Huangqiao, the violin town: Made in China doesn’t mean cheapest is the dearest

Huangqiao is the capital of China’s violin industry and the world’s most extensive violin production base. How do Chinese workers who don’t know much about Western classical music produce 30% of the world’s violins?

The table is piled with wood chips, thimbles, planes, carving knives and other coloured tools scattered on the workbench. Young luthier Xiaofeng Xu puts his ear against the freshly polished board and taps it a few times.

It’s a “conversation” with the wood, “It’s a good material, but it’s not ready yet,” Different woods require different production techniques and can have very different tones. Xiaofeng caresses the maple block with love in his eyes.

In the spring of 1993, Xiaofeng heard the violin for the first time when a performance team arrived in Huangqiao, Taizhou, Jiangsu Province. Later, he became a violin maker. “When I first started, I studied the preparatory work of sharpening knives and breaking materials for most of the year and practised until I couldn’t even hold the bowls and chopsticks.” Xiaofeng stretches out his hands, and the years of hard work have left his fingertips and the backs of his hands covered with calluses.

Xiaofeng sometimes goes to town to give classes to workers.

A violin comprises more than 70 parts, and each step of the production process affects the upper limit of the violin’s tone. The process is very complex, but Xiaofeng operates in an orderly manner. To ensure the quality of the violin, the parts are polished to the millimetre. “All I have to do is to keep pursuing perfection.” With the spirit of craftsmanship, he strives for excellence and perfection on the way to making a violin.

A good luthier can create a violin with personality according to the requirements and playing habits of the player. There are no two identical handmade violins in the world, and the unique skills and aesthetics of the maker are reflected in everything from the choice of materials and accessories to the craft’s design. Today, Xiaofeng is known as a famous violin maker in his hometown, and some people admire the nightingale sound of his violins.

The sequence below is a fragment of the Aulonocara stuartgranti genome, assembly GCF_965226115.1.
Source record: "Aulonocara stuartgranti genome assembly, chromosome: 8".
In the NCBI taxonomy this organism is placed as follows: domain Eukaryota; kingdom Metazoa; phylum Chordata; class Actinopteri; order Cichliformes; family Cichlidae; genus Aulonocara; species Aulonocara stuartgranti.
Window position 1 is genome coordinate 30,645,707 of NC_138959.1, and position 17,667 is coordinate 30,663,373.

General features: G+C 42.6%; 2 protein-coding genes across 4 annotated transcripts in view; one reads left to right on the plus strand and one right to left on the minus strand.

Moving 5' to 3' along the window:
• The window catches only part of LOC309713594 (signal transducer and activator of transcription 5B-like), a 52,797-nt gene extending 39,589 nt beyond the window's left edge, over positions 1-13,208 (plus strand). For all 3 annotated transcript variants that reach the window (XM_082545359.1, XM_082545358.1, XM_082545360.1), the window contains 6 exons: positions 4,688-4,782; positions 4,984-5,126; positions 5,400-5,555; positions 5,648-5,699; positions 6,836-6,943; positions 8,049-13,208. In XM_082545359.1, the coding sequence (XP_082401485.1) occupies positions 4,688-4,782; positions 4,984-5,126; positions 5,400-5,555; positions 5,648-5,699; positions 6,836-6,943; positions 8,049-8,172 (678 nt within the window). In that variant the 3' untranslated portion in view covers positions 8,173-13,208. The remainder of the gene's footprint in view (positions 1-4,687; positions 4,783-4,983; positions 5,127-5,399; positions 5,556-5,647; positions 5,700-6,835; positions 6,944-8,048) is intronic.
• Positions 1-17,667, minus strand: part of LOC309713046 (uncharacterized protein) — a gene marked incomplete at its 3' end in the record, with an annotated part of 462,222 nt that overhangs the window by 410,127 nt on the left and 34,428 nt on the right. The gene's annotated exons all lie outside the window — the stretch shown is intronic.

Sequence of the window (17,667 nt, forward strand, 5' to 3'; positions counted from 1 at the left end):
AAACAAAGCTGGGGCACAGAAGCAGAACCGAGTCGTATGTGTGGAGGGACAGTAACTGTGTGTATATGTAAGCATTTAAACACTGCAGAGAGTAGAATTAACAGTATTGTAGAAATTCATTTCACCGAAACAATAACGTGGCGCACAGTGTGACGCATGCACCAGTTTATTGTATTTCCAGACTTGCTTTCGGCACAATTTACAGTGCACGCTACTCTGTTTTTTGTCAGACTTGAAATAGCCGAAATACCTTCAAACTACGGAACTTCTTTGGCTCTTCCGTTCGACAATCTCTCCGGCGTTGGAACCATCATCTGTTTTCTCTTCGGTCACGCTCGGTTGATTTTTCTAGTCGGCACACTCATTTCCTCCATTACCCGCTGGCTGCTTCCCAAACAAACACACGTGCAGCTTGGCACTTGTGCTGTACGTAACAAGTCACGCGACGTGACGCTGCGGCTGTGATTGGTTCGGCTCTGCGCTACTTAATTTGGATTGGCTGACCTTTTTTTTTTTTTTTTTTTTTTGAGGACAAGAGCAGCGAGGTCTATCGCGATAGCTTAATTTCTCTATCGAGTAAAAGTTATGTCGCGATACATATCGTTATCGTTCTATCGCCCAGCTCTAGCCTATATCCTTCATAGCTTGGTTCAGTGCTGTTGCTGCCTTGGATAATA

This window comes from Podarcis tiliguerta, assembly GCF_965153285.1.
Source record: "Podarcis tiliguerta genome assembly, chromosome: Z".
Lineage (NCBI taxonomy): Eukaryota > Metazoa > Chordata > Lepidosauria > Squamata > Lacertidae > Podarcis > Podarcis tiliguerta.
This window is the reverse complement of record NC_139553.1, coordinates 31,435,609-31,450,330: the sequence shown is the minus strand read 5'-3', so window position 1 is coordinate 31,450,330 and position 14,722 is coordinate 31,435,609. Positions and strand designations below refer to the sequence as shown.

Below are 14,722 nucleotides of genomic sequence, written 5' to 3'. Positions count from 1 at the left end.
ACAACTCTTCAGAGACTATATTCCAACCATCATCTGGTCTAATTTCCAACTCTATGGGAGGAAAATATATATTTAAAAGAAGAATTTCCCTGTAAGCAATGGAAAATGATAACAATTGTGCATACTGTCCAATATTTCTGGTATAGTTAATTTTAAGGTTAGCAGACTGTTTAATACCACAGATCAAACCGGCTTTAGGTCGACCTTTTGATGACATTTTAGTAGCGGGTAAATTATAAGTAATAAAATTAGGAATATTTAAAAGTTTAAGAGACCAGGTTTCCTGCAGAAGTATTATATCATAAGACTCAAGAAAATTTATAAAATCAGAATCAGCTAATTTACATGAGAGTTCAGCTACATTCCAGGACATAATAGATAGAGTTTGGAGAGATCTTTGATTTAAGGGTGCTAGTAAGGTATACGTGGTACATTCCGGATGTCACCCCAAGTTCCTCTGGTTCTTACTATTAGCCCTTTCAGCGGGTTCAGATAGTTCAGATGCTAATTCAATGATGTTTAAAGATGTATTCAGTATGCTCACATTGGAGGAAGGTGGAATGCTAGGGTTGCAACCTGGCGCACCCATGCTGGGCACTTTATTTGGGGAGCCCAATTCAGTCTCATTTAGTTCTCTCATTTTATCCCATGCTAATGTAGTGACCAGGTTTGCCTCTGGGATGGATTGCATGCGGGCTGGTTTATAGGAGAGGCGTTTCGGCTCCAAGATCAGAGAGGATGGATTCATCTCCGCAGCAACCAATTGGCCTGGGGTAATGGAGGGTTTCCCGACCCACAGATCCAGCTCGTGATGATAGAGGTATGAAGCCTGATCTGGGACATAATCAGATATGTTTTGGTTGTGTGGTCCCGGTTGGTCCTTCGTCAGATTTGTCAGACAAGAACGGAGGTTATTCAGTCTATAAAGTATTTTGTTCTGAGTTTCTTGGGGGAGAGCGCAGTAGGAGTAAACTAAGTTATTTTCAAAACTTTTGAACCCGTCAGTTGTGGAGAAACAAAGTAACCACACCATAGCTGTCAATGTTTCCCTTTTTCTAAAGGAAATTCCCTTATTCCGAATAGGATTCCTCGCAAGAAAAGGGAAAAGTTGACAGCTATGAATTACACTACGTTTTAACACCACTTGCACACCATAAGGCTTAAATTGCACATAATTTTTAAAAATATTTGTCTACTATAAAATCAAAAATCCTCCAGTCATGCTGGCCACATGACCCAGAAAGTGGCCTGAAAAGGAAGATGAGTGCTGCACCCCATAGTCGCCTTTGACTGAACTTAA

He thinks the benchmark for good instruments is much more than the price. With over ten years of experience, he has built a reputation in the industry. He has won many prizes in violin-making competitions. Xiaofeng shows off his violins, with their delicate curves, curved corners, and exquisitely oiled bodies, lacquered like translucent ambers, like an elegant work of art.

He would have earned a pretty good income if he had gone to a big city to open a workshop. But he chose to return to Huangqiao, where the industry is completing a generational handover. Xiaofeng decides to set up a studio in the Fengling company and bring a group of young people to carry on the work of the elders.

 “Hearing musicians playing beautiful melodies on the violins I make is what I am most proud of,” Xiaofeng said.

Sixty years ago, Huangqiao was a town that only supplied parts to instrument factories in Shanghai. Today, it is a place where luthiers and companies are created and where apprentices, small businesses and stories are born. 

Walking into Huangqiao, you can get a glimpse of the economic transformation of this Chinese town. When the farmers tried to shape some wood, no one could have imagined that it would be sold worldwide.